I’m sure there are some of you who made it this far into the piece — and I thank you for that — who are still wondering, ‘But seriously, why am I supposed to care about her?’ Fair enough, you do you, but when a 27 year old woman has close to 12m people at her beck and call, and can wield that support to immeasurable personal and business clout, that’s something worth discussing. Ignoring the internet doesn’t make it or its problems go away, and dismissing the growing impact of YouTube celebrity won’t make them disappear into the ether either. Zoella is a symbol for a particular brand of feminine stardom, one that’s become a power player in the online age: She’s not as intimidating as a Gigi Hadid or quietly tragic as a Kylie Jenner. She’s a girl next door whose house is full of panic buttons, a High Street shopper with her own beauty line, an adult woman who may be the most powerful adolescent in the UK. More teenage girls care about her than they do the most dazzling of A-List movie-stars. Zoella has made being herself the brand of a lifetime, but how does one sustain that when you’ll never truly be yourself forever, certainly not in front of millions? YouTube is the most toxic popularity contest in the world. Zoella’s on top now but can Zoe Sugg stay there?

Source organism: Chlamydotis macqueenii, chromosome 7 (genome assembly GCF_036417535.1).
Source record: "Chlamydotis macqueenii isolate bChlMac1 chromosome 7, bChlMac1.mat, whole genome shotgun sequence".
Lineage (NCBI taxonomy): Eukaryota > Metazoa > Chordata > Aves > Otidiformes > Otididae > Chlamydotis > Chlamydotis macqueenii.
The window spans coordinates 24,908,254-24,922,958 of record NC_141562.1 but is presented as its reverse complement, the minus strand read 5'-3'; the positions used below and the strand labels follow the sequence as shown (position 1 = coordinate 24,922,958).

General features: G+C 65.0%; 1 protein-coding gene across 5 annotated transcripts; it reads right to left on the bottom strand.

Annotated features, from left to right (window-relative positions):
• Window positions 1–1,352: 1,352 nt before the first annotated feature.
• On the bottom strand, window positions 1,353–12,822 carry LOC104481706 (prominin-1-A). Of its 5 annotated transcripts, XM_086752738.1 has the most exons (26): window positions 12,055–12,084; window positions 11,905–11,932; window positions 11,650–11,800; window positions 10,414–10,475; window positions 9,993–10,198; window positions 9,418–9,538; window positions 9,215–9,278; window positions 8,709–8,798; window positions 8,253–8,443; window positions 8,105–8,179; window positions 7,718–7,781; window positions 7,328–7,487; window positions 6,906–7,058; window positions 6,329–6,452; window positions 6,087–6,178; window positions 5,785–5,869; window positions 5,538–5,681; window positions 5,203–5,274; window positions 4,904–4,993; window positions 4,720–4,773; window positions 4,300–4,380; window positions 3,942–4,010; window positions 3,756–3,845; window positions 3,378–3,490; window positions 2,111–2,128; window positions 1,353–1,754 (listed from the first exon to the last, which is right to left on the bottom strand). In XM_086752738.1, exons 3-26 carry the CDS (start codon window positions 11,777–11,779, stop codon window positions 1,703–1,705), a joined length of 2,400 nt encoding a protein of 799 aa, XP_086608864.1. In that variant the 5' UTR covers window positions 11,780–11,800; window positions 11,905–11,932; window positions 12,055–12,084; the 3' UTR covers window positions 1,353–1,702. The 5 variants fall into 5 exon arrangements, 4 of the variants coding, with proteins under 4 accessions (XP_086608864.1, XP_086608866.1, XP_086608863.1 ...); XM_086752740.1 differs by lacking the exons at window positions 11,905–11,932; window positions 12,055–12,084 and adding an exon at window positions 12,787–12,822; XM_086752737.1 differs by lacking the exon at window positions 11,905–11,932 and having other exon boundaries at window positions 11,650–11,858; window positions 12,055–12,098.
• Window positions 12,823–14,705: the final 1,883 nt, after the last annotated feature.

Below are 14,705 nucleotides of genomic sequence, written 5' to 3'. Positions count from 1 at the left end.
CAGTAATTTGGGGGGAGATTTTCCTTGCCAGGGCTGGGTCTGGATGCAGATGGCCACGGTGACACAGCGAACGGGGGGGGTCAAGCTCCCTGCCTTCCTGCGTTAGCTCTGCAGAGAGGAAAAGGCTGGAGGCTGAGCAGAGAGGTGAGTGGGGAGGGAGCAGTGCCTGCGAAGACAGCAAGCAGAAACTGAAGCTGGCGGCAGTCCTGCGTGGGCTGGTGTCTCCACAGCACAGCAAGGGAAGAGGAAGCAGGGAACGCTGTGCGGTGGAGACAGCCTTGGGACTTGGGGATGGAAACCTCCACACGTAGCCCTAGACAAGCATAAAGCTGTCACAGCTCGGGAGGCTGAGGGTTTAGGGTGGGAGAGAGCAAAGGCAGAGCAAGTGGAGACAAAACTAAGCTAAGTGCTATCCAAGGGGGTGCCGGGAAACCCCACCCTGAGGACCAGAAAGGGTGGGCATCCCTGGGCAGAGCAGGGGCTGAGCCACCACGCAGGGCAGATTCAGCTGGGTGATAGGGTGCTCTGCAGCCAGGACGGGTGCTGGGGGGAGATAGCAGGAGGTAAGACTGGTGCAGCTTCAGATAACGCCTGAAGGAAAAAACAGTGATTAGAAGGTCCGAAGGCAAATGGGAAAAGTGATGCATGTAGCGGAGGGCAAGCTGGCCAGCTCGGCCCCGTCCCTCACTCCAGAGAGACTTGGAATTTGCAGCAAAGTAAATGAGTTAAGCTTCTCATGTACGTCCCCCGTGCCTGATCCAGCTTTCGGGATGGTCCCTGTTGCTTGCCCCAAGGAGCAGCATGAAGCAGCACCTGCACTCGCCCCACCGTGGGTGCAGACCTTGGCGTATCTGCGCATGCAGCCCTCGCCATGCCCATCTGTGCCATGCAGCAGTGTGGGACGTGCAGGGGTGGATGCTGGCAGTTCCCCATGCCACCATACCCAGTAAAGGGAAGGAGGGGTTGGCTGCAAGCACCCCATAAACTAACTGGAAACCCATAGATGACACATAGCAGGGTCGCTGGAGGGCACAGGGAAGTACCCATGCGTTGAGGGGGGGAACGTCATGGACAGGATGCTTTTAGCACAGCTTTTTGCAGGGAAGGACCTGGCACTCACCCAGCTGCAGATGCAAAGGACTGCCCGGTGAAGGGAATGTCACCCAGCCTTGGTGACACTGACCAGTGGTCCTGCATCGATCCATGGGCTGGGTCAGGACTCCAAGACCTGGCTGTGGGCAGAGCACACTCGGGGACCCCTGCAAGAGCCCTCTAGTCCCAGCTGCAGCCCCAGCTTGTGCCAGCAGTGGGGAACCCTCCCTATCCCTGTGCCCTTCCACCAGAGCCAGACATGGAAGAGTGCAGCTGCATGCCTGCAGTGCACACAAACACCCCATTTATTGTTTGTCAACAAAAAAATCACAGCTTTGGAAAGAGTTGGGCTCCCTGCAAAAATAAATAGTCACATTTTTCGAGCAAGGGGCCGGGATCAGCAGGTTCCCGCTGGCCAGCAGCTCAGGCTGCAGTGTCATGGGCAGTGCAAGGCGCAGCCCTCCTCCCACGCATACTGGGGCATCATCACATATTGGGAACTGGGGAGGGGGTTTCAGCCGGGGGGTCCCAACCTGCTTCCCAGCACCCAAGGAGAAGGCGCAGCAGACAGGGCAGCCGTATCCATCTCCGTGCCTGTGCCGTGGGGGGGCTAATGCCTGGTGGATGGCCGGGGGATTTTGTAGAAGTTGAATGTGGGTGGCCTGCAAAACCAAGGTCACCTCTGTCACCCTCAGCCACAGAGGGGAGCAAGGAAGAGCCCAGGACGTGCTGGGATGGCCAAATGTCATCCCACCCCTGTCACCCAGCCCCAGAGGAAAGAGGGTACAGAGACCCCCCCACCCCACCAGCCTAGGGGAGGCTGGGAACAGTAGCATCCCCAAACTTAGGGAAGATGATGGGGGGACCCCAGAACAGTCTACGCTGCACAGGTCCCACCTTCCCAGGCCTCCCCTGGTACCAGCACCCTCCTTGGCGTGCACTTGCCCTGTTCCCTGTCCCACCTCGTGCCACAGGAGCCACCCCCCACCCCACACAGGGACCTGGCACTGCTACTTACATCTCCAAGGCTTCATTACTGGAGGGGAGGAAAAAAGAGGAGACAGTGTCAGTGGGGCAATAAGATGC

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Albert Haynesworth Lets All The Real Women Know That He’s “Trying To Smash”

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Albert Haynesworth hasn’t played football since 2011 and I’m willing to guess that most people haven’t thought about Albert Haynesworth since 2011. But all of the sudden, this random week in 2017, Big Al pops up again and you probably could’ve guessed it, but it wasn’t for the most positive reasons.

Basically, he accused his ex-girlfriend, via Twitter, of physical and emotional abuse when they were together. He lays out the backstory in these tweets: